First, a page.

Monday, October 8, 2012

The Given Day

The Given Day
The Given Day is set in Boston during the period of 1918-1919 and focuses on the lives of two men, one black, one white. Danny Coughlin, a Boston police officer and Luther Laurence, on the run from events in Tulsa, OK. Their lives intersect and intertwine amidst the turmoil of the flu epidemic of 1918 and the Boston Police Strike of 1919.

1918 was a troubled year in Boston and many other places. Workers were beginning to fight for rights in the workplace, for unionizing; the war in Germany was concluded but the lingering fears of Lenin and Bolshevists was still strong. Anarchy and terror swept Boston and Danny and Luther find themselves unwittingly in the midst of the turmoil, corruption and power plays.

Danny Coughlin is used to toeing the line when his father, Captain Thomas Coughlin needs something done. When Thomas and his best friend, Eddie McKenna ask Danny to infiltrate a Bolshevik organization, Danny agrees, but as he gets closer to the leaders and begins to go to meetings at the Boston Social Club, an organization for police officers fighting for rights and equal pay, Danny realizes his heart is no longer in it. He begins to see things from different perspectives and starts to believe things can change, that the future has more hope than he once believed.

Luther Laurence is running from a gruesome scene in Tulsa. Leaving behind his pregnant wife, Luther sets his feet down in Boston where he meets the Giddreaux’s, members of the NAACP and close friends of W.E.B. DuBouis. He takes a position at the Coughlin’s residence and there begins an unlikely friendship with Danny and Nora, the Coughlin’s housekeeper.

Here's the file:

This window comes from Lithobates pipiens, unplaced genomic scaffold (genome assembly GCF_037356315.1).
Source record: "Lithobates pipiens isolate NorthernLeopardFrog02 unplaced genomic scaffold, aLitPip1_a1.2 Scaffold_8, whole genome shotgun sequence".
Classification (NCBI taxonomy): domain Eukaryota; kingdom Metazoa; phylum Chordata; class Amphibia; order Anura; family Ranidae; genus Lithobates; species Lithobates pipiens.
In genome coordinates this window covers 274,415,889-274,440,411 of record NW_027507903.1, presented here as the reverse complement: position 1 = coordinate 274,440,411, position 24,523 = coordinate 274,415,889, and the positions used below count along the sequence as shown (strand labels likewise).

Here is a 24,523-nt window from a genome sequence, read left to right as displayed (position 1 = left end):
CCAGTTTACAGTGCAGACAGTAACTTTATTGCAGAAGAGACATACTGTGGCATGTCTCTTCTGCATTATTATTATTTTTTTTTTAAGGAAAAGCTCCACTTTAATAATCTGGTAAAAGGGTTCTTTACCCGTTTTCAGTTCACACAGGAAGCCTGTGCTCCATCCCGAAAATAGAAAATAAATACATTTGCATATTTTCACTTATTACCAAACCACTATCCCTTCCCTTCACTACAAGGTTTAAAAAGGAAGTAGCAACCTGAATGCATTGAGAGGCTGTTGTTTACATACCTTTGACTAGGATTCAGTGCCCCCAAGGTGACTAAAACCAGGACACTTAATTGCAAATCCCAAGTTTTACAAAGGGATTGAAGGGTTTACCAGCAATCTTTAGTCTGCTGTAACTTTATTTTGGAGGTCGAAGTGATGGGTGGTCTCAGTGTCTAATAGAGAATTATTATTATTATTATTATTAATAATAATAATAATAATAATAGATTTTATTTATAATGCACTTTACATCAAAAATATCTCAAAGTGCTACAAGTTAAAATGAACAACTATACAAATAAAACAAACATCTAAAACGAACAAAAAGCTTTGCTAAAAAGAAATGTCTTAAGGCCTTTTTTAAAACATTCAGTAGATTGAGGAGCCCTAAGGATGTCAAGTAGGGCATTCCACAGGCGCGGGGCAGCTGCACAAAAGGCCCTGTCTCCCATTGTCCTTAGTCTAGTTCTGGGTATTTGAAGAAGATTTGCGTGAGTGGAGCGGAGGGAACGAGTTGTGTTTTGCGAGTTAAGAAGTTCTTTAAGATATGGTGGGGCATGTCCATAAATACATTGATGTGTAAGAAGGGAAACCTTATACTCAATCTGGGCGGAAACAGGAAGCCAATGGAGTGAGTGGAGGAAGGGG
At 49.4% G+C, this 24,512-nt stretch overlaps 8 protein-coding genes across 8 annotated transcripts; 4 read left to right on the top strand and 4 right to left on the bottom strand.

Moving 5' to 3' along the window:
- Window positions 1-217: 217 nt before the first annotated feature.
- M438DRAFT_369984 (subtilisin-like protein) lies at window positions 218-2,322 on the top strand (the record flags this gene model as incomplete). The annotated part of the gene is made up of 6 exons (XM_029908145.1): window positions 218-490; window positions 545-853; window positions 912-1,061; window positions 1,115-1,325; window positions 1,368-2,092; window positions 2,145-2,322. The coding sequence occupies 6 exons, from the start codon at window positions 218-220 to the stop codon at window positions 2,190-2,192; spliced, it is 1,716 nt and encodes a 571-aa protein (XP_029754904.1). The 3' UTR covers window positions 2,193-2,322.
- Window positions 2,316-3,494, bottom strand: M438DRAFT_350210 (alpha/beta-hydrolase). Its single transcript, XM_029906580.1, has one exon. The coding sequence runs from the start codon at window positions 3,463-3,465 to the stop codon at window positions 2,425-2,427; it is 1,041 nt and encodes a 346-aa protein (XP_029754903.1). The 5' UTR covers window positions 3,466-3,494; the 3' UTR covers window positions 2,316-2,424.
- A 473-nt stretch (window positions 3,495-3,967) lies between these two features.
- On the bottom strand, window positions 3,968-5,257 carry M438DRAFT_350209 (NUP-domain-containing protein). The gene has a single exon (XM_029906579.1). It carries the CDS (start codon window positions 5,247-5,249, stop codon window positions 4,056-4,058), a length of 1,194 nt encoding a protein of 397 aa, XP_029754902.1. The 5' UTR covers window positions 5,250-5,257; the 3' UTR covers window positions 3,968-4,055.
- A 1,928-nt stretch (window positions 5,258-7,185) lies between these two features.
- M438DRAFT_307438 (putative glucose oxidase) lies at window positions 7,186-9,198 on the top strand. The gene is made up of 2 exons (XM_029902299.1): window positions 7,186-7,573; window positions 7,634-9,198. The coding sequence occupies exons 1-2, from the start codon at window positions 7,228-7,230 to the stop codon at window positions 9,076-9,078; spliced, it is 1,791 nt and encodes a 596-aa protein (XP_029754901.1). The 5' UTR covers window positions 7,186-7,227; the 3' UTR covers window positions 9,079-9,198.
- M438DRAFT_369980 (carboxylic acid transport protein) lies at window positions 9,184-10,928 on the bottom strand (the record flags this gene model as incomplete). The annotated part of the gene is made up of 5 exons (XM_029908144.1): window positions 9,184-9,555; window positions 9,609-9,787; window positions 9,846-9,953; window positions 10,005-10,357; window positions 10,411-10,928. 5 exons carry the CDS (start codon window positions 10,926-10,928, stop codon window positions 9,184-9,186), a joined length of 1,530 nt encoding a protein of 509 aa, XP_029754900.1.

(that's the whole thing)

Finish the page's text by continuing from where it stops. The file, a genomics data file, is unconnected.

I loved Danny and Luther; it’s hard to pick which I loved more. Both of them are flawed but realize their flaws and as the novel progresses, begin to make amends for their past. Each is unhappy with the present, race issues, social issues, family. They both stand up for their beliefs, even at cost to themselves. They don’t necessarily see a different future or imagine relations between black and white, employer and employee will change, but they are sick of the present state and so in their friendship, the reader is left with the feeling that things will change, that they can change and it’s people like Danny and Luther who will bring about the change.

I was fascinated by the historical scope of The Given Day. Touching on the Spanish Influenza, WWI, Bolsheviks, worker’s reforms and the Boston Police Strike of 1919, so much detail and research were poured into seven hundred short pages and yet you don’t feel bogged down or overwhelmed. Lehane is a master storyteller and it’s evident in his ability to weave all of these threads into a clear, cohesive narrative..

Lehane has swept me away. He doesn’t have to prove he is a fantastic writer, the evidence is there on the page. The characters, the setting and the complex issues are all there and he entwines all of these, gives the characters powerful voice and brings back to life Boston in 1918. The visuals are there, the characters are life-like and you begin to feel part of the story itself. Never have I been so interested in Boston’s history. Lehane has changed that. It’s clear he loves his city, warts and all.

Two things occurred to me while I was reading The Given Day, this is so damn good and why have I never read Lehane before. I loved every page of The Given Day and I’ve just ordered two more Lehane books. 

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